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Configuration File - PERL Beginners

Hi Perlers, I'm trying to implement one of the recipes I found in the Perl Cookbook. It is "8.16. Reading Configuration Files" recipe. Here are some snippets from that text: " ... Or better yet, treat the config file as full Perl code: do "$ENV{HOME}/.progrc"; .... The second solution uses do to pull in raw Perl code directly. When used with an expression instead of a block, do interprets the expression as a filename. This is nearly identical to using require, but without risk of taking a fatal exception. .... You might wonder what context those files will be executed ...

  1. #1

    Default Configuration File

    Hi Perlers,

    I'm trying to implement one of the recipes I found in the Perl
    Cookbook. It is "8.16. Reading Configuration Files" recipe. Here are
    some snippets from that text:

    " ... Or better yet, treat the config file as full Perl code:

    do "$ENV{HOME}/.progrc";
    ....
    The second solution uses do to pull in raw Perl code directly. When
    used with an expression instead of a block, do interprets the
    expression as a filename. This is nearly identical to using require,
    but without risk of taking a fatal exception.
    ....
    You might wonder what context those files will be executed under. They
    will be in the same package that do itself was compiled into.
    Typically you'll direct users to set particular variables, which,
    being unqualified globals, will end up in the current package. If
    you'd prefer unqualified variables go into a particular package, do
    this:

    { package Settings; do "$ENV{HOME}/.myprogrc" }

    As with a file read in using require or use, those read in using do
    count as a separate and unrelated lexical scope. That means the
    configuration file can't access its caller's lexical (my) variables,
    nor can the caller find any such variables that might have been set in
    the file. It also means that the user's code isn't held accountable to
    a pragma like use strict or use integer that may be in effect in the
    caller."


    My code looks like this (for testing):

    #!/usr/bin/perl
    # configtest.pl

    use warnings;
    use strict;

    { package Config; do "configtest.conf" }

    print "$_\n" for( Config::FILE_NAME );

    My configtest.conf file looks like this:

    # A list of file names
    FILE_NAME = qw[
    /This/is/a/test
    /This/is/also/a/test
    /And/this/is/the/last/test
    ];

    Now, this code runs, and produces the expected output. However, it
    also gives me a warning:
    Name "Config::FILE_NAME" used only once: possible typo at
    ../configtest.pl line 7.

    I realize I can just turn my pragmas off after testing/implementation
    to get rid of this, but is there a better way? Perhaps my Perl
    Cookbook is just old (yup, 1st edition. Has this recipe been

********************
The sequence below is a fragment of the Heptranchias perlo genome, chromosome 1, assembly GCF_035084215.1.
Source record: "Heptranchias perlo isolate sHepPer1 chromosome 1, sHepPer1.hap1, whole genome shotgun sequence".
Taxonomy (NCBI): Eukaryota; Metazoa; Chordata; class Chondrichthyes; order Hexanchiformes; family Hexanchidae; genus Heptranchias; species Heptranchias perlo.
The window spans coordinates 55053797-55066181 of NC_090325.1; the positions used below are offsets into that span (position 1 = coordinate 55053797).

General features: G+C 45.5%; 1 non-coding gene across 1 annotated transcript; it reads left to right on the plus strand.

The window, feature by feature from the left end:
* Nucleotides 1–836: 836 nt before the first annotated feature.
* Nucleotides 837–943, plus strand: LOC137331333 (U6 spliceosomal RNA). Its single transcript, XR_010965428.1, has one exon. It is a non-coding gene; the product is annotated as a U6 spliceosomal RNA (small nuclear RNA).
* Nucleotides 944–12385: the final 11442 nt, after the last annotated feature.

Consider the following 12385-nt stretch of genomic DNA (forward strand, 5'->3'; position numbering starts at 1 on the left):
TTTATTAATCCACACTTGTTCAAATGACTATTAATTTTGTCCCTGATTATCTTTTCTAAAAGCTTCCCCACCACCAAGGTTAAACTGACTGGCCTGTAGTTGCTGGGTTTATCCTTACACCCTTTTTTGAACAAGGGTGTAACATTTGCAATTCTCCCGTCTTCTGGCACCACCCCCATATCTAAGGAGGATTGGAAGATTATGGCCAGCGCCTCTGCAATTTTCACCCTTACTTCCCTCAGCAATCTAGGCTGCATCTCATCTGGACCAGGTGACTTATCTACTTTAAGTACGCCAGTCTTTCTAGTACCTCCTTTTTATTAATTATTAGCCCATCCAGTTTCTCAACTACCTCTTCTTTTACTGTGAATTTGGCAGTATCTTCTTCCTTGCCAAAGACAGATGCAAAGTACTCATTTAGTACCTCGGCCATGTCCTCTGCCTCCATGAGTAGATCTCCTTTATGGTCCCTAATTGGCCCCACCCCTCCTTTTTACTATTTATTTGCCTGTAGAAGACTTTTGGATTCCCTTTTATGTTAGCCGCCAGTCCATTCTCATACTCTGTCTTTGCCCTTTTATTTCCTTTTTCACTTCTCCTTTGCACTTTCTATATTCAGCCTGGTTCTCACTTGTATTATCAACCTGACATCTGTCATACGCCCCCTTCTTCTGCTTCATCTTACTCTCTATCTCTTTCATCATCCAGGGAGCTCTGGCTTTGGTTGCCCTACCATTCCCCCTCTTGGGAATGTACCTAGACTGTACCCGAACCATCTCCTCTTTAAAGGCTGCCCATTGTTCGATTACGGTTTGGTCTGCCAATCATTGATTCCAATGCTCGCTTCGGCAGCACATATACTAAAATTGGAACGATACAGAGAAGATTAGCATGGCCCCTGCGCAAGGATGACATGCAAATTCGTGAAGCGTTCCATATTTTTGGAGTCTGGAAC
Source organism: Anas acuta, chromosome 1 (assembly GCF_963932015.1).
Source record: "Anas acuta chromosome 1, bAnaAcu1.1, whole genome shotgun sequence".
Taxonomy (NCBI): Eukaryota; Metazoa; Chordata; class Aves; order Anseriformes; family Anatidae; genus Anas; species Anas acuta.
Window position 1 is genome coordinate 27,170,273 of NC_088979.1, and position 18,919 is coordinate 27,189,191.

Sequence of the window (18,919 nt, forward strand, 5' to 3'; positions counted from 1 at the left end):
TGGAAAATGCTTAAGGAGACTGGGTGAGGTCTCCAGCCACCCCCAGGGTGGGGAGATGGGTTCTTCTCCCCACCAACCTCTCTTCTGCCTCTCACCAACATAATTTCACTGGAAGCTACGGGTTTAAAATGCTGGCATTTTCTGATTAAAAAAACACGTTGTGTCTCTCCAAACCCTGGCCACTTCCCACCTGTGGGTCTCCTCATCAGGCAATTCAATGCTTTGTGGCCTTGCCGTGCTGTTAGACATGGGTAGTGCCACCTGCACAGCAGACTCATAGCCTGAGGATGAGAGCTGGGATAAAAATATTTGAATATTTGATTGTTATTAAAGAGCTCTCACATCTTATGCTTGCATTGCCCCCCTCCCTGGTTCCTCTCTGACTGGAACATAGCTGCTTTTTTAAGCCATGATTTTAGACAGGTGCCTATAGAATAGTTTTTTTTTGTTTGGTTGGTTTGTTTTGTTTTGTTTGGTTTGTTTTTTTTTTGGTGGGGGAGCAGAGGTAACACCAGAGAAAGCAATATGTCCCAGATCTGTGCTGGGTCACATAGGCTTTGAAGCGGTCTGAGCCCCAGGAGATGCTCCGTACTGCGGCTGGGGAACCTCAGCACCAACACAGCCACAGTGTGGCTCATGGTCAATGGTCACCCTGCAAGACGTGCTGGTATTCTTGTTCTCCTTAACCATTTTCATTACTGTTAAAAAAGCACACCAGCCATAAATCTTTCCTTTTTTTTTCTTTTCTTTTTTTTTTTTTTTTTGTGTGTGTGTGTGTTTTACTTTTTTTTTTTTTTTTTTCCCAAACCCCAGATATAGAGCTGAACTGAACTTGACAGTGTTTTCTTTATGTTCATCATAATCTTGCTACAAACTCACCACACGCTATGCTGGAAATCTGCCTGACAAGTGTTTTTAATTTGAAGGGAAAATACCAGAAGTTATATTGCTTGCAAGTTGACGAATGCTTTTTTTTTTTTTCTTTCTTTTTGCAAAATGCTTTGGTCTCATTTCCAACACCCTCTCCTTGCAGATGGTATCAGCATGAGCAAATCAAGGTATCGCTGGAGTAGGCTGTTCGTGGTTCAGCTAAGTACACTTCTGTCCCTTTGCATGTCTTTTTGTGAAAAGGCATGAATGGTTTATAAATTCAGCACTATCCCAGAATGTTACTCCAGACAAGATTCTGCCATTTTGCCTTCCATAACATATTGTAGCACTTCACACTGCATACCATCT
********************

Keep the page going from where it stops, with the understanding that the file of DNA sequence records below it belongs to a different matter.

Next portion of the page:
updated?)

    --Errin
    Errin Guest

  2. #2

    Default Re: Configuration File

    Errin Ln wrote: 

    <snip>
     

    Nothing prevents you from declaring FILE_NAME:

    package Config;
    our FILE_NAME;
    do "configtest.conf";
    print "$_\n" for FILE_NAME;

    --
    Gunnar Hjalmarsson
    Email: http://www.gunnar.cc/cgi-bin/contact.pl
    Gunnar Guest

  3. #3

    Default Re: Configuration File

    On Thu, 30 Sep 2004 23:30:16 +0200, Gunnar Hjalmarsson
    <cc> wrote: 

    doesn't that kinda defeat the purpose of declaring the Config name
    space? I was trying to keep the variables in the configtest.conf file
    in a different name space than the main program. I don't HAVE to do
    this, just thought it seemed like a good way to keep the two,
    potentially conflicted, name spaces apart. I wanted to see the
    variables created in the Config name space require a dereference (is
    that the right word?), ala Config::FILE_NAME. That way, if the main
    code ALSO has a FILE_NAME variable, the contents of the (at run time,
    unknown to the main developer) config file.

    I hope that's making sense.

    --Errin
    Errin Guest

  4. #4

    Default Re: Configuration File

    Errin Ln wrote: 
    >
    > doesn't that kinda defeat the purpose of declaring the Config name
    > space?[/ref]

    Can't see how. It is being declared within package Config.
     

    That sounds wise, and I didn't suggest anything else.
     

    No. You mean require the fully qualified names.
     

    If you don't export anything from package Config, you still need to
    use the fully qualified names when calling those variables from other
    packages, so I don't think that's a reason either to not declare the
    variables in package Config.

    --
    Gunnar Hjalmarsson
    Email: http://www.gunnar.cc/cgi-bin/contact.pl
    Gunnar Guest

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